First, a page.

A day at the races included sideshows and booths selling food and catchpenny amusements (much like the Epsom Derby today). In 1795 the sideshows included a menagerie with elephant and other exotic animals. It is likely that this was the first elephant to visit Ipswich.
Winning was all important to the owner and jockey but for spectators betting on the outcome of the race was the most significant activity on the course. This created a whole new industry of bookmaking. The bookmaker would offer ever changing odds on each horse and enter the bet (and the potential winnings) in his ‘book’.
The idea was that he could see at a glance his income (the bets placed on various horses) and the likely payout, particularly if the favourite won.
Horse racing continued at Nacton Road until 1911 when the ground was sold to Ipswich Corporation who built the estate after the First World War.
The Ipswich Society
The society was founded in 1960 following widespread concerns about the dangers facing some of our valuable old buildings and also the poor quality of the new ones. Many other towns were forming civic societies at this time.
The aims of our non-political society are to conserve what is of value in the town and to try to ensure that new work enhances the best of our heritage. To this end we examine all local planning applications and comment formally where appropriate. We also study and respond to national and regional proposals which affect Ipswich. The Society is well aware that a thriving local economy is an essential base for development of the town and encourages and supports measures to bring this about.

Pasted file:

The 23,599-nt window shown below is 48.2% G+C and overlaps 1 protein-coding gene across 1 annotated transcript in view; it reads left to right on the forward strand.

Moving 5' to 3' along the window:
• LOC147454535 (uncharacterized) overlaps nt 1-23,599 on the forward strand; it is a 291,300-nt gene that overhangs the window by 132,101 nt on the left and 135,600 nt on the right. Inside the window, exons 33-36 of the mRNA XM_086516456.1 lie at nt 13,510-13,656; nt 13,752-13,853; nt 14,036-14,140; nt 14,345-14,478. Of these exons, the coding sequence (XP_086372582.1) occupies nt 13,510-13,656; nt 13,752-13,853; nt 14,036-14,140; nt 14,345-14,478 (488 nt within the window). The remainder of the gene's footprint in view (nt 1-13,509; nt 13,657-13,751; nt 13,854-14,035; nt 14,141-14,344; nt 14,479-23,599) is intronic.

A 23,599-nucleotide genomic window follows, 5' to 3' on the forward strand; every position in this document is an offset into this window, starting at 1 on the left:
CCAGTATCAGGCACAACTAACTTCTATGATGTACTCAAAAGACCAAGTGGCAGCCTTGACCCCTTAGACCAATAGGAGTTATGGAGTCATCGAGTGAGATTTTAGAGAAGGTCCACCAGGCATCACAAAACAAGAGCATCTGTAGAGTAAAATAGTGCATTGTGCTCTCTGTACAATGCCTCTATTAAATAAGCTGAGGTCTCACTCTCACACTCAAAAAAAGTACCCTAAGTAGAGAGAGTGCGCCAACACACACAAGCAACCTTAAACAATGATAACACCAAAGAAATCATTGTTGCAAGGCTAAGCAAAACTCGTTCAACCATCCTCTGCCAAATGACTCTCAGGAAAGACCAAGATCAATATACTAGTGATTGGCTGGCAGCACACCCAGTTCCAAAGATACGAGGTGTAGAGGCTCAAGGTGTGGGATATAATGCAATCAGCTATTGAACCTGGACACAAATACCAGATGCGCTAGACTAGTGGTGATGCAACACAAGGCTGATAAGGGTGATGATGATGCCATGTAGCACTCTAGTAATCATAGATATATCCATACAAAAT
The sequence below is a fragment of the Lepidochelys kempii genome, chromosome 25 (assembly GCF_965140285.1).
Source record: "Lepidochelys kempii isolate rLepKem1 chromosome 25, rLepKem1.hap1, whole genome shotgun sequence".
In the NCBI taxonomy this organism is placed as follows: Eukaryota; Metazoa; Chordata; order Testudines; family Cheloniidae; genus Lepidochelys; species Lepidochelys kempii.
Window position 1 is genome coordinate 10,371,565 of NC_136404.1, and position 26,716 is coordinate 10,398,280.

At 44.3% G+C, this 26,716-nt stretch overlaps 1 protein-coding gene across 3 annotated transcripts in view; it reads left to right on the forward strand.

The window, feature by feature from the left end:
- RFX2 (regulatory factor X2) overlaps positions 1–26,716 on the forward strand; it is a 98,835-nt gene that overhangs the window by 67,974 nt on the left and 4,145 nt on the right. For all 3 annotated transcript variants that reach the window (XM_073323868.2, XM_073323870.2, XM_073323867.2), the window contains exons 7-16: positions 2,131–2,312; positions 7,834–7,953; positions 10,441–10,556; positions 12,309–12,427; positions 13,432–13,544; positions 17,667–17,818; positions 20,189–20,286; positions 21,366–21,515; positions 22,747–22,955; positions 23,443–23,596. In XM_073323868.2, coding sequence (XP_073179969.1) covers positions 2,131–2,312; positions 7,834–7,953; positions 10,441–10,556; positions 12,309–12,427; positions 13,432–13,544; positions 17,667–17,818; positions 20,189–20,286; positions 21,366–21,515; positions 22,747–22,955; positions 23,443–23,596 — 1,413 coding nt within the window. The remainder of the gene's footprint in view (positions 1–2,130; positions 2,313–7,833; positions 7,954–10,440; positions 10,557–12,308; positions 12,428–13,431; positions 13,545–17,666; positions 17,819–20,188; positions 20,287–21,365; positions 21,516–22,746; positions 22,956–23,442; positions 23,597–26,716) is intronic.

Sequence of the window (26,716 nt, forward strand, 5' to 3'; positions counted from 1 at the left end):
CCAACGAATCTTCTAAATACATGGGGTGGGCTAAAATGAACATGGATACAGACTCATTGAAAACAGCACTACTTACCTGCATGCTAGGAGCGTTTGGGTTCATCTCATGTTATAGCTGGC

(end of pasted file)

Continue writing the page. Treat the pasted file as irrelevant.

Our annual Awards Evening recognises particularly good quality development in the town. Architects, builders and owners are presented with certificates to mark their contribution to the ambience of Ipswich. In addition, our Blue Plaques draw attention to notable people who have connections with the town.
Members receive a quarterly Newsletter, which helps them to keep in touch with what is happening in the town, throughout the winter there are a series of Illustrated Talks on a variety of topics and in the summer there are visits to places of historic or architectural interest.
Our Annual General Meeting is usually followed by an interesting talk of local relevance. Both the AGM and the Awards Evening conclude with refreshments and socialising.
The Society provides the local organisation for Heritage Open Days which is held in early September. Members of the public can see inside interesting local buildings which are not normally open. A restored Ipswich Transport bus is often available for free rides between attractions.
To join the Society, just send either £15 for family membership or £10 (individual) to the Membership Secretary, 11 Dalton Road, Ipswich, IP1 2HT with your name and address or email firstname.lastname@example.org or visit their website